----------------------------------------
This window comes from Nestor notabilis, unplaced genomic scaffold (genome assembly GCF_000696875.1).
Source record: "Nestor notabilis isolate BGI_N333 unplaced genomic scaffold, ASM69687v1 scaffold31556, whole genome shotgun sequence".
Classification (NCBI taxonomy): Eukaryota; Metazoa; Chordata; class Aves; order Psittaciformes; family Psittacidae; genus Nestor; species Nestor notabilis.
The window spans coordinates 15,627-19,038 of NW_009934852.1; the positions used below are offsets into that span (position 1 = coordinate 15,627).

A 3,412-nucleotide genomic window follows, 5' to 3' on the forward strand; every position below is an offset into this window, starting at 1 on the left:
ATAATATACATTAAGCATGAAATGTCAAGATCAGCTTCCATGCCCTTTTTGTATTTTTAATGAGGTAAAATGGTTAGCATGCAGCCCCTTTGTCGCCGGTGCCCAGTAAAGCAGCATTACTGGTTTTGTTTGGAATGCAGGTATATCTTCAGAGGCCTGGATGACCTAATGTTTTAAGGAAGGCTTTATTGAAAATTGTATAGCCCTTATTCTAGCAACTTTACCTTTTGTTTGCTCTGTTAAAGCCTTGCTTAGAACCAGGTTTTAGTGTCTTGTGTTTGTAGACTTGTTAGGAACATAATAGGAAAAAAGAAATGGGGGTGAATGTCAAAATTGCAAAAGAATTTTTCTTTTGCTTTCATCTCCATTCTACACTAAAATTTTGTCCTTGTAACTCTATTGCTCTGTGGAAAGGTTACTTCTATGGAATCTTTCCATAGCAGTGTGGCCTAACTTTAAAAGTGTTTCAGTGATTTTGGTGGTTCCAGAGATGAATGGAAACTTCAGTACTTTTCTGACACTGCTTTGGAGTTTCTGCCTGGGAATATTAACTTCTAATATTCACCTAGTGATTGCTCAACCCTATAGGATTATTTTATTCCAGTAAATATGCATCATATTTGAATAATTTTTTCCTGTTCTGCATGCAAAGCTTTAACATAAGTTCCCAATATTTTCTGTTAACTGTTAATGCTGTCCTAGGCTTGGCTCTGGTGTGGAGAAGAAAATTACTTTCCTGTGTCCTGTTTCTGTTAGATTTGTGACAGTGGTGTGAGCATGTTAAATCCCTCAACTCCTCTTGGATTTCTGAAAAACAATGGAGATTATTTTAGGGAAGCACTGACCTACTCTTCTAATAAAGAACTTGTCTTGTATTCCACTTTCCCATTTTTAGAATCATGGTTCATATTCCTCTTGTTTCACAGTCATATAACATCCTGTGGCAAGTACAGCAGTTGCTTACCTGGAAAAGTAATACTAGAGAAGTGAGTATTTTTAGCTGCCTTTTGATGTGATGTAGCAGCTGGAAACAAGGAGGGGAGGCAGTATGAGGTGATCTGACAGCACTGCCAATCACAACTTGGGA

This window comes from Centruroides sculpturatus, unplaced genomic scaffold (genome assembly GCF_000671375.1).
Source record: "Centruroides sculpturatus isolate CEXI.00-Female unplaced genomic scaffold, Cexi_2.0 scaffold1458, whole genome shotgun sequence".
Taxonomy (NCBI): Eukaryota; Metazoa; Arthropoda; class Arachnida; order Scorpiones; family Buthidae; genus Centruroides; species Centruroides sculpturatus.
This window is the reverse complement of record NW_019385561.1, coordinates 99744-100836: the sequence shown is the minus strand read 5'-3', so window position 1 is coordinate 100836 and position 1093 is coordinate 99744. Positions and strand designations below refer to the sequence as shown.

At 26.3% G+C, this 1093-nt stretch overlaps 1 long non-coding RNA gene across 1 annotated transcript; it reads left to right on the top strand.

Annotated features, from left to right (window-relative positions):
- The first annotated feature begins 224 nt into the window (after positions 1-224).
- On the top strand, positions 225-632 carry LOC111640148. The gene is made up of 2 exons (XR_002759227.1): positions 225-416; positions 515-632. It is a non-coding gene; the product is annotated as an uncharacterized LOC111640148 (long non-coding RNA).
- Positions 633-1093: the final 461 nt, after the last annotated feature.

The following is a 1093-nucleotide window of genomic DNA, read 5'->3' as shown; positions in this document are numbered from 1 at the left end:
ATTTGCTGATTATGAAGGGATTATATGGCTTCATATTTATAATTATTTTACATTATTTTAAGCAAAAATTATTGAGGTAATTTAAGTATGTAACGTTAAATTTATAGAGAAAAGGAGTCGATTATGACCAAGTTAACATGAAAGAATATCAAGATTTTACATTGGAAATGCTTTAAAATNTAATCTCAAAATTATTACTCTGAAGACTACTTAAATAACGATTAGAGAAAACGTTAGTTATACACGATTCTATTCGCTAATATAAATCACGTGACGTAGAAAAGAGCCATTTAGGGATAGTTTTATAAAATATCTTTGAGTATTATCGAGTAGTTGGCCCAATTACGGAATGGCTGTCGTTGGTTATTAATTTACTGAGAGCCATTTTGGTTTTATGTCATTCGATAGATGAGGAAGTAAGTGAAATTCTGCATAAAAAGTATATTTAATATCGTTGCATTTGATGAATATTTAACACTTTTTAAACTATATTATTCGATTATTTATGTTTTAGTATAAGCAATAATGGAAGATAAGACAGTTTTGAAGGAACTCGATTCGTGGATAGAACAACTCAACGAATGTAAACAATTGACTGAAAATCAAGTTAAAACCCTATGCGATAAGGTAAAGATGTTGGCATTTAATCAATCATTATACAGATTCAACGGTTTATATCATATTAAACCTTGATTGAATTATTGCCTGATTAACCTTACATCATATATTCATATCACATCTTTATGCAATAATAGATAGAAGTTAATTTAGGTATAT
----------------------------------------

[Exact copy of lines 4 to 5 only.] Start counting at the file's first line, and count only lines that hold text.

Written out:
The window spans coordinates 15,627-19,038 of NW_009934852.1; the positions used below are offsets into that span (position 1 = coordinate 15,627).

A 3,412-nucleotide genomic window follows, 5' to 3' on the forward strand; every position below is an offset into this window, starting at 1 on the left: